Brandon Mably works in the studio of the world-renowned designer Kaffe Fassett, and is a legend is his own right in the world of color knitting.
As the teacher of "Color in Design" workshops, he has traveled the world teaching knitters how to use color more dramatically in their designs.
His book Knitting Color: Design Inspiration from Around the World illustrates how different landscapes and people from around the world have influenced his knitting.
A Lesson in Color
Before he gets to the travelogue/pattern section of his book, Mably spends several pages discussing his "theory" of color, which is not a theory so much as a practice, a close study of how colors work together and how different shades and tones of color can be combined for good effect.
"These are difficult concepts to grasp," he writes, "and the only way to come to grips with them is to practice, practice, and then practice some more. Persevere and you will start to look at things differently."
Mably certainly looks at things a little differently than people who haven't spent so much time working with color have, but his book gives inspiration that we can all learn to be a little freer (and smarter) when using color.
He outlines a project he uses in his workshops to help knitters learn about color, and while you might not have hundreds of colors of yarn in your home to try it with, at least you can use it to start seeing color a little better.
Twenty patterns are presented in this lovely book, each one corresponding to a country that Mably has visited, from Australia to England, the United State to Peru, Vietnam to India.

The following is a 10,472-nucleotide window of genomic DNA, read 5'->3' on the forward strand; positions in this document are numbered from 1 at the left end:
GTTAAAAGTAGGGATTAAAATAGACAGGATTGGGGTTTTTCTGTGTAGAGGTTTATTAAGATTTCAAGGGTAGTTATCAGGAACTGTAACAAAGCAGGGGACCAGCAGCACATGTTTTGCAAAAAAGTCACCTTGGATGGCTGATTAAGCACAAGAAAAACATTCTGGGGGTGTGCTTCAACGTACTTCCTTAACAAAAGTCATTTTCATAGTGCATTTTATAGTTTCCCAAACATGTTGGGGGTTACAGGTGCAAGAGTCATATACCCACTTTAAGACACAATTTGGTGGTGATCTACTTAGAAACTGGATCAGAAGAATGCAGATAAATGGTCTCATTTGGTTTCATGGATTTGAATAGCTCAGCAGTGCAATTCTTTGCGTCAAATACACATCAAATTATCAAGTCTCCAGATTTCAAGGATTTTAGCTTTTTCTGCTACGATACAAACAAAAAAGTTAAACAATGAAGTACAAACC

Luscious pictures illustrate Mably's inspiration, and then a pattern or several derived from those inspirational images follows.
All of these patterns look complicated. That's because they all use a lot of color and often include pages of charts and instructions.
But these patterns are mostly not really that difficult if you approach them with patience, and several of the smaller projects would not be that difficult at all.
Even the larger projects--and there are several jackets, vests and throws--could be scaled down for use on a pillow or even a child-sized project.
The idea behind this book is not to intimidate knitters or make them think they'll never be able to knit such beautiful garments, but to inspire them to see that even the most elaborately colored items are still just made in stockinette stitch, and if you can follow a chart you can complete them successfully.
Even if you never knitted a pattern from this book, which would be a shame, the information about learning how to use color (not to mention the gorgeous photos) are instructive and inspirational.
If you're afraid of knitting with color or just aren't sure how to do it "right," this book is a wonderful guide.